This film may be the most intrinsically Wellesian of all his works, combining the story unspooling of Citizen Kane, the post-war shadiness of The Stranger and The Third Man, the visual oddities of The Lady from Shanghai – starting with the pilotless airplane that opens the film, the soliloquizing of his Shakespearean films, the later ruthless characterizations of Touch of Evil, and the decayed world feel of The Trial, which – like this film – also combines scenes shot in different countries for an oddly geo-disorienting feel.

While the pseudo-intellectual French cinema magazine Cahiers du Cinéma called Mr. Arkadin (actually Confidential Report – the worst of the three in this set) Welles' best film, and one of the top ten ever made, it is not close to being that, for their choice was as politically motivated as the opinions of those critics who have derided Welles as a failure.

Yet, it's a damned good film, and, especially the Comprehensive version can make claims to greatness, with a very modern look and sensibility to it that makes it all the more galling that Hollywood has never once come up with something as daring as this. Perhaps the recent crime noir film Memento comes close, but that film is internally complex, whereas Mr. Arkadin's complexities are externally complex and fractal.

The influence of this film on French filmmakers of the New Wave, but even on directors like Michelangelo Antonioni and Ingmar Bergman, in their chronologically challenging films of the 1960s, is immense and manifest. Mr. Arkadin is not only a palimpsest within itself, but in its exterior making and history. This package, and the Comprehensive version, do an excellent job in decoding that all.

But, this film is not, as critic J. Hoberman claims in the booklet, a Jorge Luis Borgesian film, for there is rationality, realism, resolution, and character development in this film. It is not wan or failed Surrealism-cum-Magical Realism. It is one of the highest manifestations of film noir and pulp fiction, and as such has been rendered a great service in this explication of its meaning and roots by The Criterion Collection.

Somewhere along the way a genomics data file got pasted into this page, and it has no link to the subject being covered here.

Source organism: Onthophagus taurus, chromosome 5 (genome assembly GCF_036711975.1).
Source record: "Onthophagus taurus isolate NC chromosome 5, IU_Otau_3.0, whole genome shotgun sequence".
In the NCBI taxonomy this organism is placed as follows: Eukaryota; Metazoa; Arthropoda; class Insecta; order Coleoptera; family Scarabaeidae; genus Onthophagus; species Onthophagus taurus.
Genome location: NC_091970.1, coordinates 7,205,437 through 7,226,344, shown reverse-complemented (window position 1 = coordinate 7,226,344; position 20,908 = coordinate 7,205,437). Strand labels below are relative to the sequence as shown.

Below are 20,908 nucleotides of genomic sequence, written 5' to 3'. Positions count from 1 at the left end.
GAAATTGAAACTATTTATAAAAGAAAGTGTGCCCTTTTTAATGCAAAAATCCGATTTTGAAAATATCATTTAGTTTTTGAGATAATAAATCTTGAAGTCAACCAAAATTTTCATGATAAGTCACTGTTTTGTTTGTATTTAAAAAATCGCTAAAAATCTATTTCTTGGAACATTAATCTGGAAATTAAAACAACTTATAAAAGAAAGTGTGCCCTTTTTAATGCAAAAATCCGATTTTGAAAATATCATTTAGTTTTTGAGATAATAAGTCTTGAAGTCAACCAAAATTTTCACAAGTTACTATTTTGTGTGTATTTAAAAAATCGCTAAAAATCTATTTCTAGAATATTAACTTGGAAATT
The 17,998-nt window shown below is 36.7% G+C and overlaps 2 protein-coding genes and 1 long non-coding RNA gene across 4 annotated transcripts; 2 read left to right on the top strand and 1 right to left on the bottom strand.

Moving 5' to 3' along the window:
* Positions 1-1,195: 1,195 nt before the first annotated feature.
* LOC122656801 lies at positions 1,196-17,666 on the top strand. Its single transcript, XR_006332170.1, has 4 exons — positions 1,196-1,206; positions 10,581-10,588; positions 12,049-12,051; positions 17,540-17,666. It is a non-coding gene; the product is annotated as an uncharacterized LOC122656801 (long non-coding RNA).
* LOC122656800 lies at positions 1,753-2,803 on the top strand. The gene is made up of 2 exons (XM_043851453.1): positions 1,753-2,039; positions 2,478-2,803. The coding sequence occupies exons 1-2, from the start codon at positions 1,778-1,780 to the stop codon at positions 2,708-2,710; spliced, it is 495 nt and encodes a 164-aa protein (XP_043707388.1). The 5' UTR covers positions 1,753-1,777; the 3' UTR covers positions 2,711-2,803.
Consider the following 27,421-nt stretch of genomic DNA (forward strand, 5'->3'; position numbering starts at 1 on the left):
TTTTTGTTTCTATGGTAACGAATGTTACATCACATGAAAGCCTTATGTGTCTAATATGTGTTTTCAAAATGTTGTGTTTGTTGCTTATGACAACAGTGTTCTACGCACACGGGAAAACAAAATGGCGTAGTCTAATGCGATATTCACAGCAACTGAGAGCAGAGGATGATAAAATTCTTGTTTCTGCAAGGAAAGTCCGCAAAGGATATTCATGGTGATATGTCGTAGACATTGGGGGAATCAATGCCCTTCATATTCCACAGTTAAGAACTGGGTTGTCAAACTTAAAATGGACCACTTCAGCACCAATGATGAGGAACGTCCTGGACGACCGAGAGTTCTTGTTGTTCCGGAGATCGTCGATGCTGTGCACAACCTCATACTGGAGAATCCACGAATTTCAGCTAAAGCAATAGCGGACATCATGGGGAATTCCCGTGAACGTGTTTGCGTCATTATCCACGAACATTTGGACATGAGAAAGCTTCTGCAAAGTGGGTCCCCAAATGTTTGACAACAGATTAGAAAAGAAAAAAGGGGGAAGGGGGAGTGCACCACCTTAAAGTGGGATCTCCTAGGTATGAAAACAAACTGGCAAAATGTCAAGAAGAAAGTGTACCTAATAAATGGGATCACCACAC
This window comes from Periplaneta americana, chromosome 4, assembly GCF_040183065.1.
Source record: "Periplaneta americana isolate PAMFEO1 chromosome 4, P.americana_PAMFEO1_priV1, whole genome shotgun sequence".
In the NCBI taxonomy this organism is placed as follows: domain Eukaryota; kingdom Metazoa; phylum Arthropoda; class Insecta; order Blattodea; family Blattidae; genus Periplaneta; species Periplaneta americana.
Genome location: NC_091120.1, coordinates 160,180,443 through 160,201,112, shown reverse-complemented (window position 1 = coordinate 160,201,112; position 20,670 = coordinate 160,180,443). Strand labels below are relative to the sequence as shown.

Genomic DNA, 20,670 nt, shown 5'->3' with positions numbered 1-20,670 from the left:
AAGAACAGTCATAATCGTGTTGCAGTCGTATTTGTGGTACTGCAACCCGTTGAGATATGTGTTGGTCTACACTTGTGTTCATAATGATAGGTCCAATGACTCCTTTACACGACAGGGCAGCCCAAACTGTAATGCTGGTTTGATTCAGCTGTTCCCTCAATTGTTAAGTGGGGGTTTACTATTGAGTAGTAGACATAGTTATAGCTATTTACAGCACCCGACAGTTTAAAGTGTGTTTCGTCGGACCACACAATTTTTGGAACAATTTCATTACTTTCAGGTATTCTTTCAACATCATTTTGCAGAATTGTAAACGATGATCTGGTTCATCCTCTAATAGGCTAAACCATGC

See this film and see a world that did exist after the Second World War, both in reality and in the minds of those whose warp of it is remembered even more keenly. Yet, the greatest thing about it, as with all art than can be called great, is that for all it gives, its best secrets still remain.

Mr. Arkadin (1955). Dir.: Orson Welles. Scr.: Orson Welles. Starring Orson Welles, Michael Redgrave, Patricia Medina, Akim Tamiroff.

© Dan Schneider

Note: The views expressed in this article are those of Mr. Schneider, and they may not reflect the views of Alt Film Guide.

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4 Comments to 'Mr. Arkadin': Orson Welles Lesser-Known Effort

  1. Fiddlin Bill

    I just watched Mr. Arcadin via TCM, probably the Corinth version. Excellent, and your review is too, except for one thing. I see no reason at all to bring Ozu into it. Ozu's camera angles are not particularly similar, and he almost never cuts to close ups. Ozu's sensibility is very much his own. I'd think Welles self-conscious camera would annoy Ozu.

  2. Eliezer

    Really good analysis that captures many things the “big dude” critics missed, but …..

    Incestous????

    Parasite???

    100,000 not 200,000.

    anomic phallic plane???

    fractal???

  3. Andre

    Eddie,

    Thank you for writing. I should have — and thought I had — edited that paragraph in Dan's post. I've rephrased it a bit, and I've added a “note from the editor.”

    A couple of years ago, while promoting the documentary “Shadowing the Third Man” at the Cannes Film Festival, filmmaker Guy Hamilton — an assistant director on “The Third Man” — asserted that the film belonged to Reed.

    Welles has also received credit for the 1944 “Jane Eyre.” Dave Kehr says about as much in his review of the film's DVD. From what I know about the making of that film (not all that much, I admit), I'd stick to Robert Stevenson.

  4. Eddie Robson

    You seem to imply in this article that Welles directed “The Third Man” and allowed Reed to be credited in his place. This is not true - Welles said as much, and given his penchant for claiming credit for the work of others, if he was happy to abandon claim to “The Third Man” I think we can safely say he did not direct it.